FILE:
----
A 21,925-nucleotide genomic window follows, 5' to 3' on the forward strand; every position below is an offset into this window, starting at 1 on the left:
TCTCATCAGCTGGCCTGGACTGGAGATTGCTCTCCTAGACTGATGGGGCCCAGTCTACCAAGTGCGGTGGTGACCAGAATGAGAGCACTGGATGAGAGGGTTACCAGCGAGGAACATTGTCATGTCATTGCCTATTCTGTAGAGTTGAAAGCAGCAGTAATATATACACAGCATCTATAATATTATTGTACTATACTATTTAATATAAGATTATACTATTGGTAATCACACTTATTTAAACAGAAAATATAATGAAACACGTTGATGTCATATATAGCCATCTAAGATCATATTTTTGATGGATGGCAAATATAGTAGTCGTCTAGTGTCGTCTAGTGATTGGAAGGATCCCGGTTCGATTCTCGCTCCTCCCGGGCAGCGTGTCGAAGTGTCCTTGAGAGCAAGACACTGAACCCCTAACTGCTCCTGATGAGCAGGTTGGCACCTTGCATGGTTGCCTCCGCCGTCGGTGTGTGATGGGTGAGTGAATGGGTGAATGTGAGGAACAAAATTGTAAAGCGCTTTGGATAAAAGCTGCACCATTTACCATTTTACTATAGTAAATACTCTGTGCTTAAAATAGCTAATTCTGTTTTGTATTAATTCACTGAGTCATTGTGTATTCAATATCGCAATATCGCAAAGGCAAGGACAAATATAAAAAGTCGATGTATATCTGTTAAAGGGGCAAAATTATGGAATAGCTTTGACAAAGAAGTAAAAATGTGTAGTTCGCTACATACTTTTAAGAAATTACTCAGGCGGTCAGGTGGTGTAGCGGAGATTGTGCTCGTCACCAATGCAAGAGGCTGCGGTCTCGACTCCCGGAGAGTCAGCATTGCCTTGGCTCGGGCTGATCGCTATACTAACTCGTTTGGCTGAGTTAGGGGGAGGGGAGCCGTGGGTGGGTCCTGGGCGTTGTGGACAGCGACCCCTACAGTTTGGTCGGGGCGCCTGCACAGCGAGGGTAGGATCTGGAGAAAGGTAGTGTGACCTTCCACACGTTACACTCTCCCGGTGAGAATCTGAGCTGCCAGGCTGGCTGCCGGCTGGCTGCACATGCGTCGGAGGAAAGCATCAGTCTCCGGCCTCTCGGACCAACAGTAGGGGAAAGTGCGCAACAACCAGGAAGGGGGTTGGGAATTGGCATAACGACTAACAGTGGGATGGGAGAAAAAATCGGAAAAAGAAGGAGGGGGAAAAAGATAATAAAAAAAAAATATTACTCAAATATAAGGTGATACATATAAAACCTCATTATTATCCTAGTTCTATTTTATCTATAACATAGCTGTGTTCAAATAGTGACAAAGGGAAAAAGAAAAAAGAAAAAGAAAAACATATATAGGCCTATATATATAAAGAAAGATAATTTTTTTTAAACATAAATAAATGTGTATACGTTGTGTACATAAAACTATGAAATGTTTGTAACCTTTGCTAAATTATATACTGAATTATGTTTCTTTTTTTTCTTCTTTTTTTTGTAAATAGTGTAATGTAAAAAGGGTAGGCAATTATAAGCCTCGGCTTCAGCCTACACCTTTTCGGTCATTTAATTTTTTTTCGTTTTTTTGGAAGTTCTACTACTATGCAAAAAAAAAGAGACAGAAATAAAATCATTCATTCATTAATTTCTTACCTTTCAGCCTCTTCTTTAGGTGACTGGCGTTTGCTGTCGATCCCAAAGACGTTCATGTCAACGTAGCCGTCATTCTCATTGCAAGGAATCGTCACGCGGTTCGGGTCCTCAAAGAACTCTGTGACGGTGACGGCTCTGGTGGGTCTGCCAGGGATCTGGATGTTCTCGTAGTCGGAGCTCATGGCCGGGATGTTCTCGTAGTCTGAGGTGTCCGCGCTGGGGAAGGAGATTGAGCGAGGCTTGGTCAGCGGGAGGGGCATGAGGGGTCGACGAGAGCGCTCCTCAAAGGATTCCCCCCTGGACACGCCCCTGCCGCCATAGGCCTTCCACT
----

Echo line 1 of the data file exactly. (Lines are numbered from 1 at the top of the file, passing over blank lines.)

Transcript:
A 21,925-nucleotide genomic window follows, 5' to 3' on the forward strand; every position below is an offset into this window, starting at 1 on the left: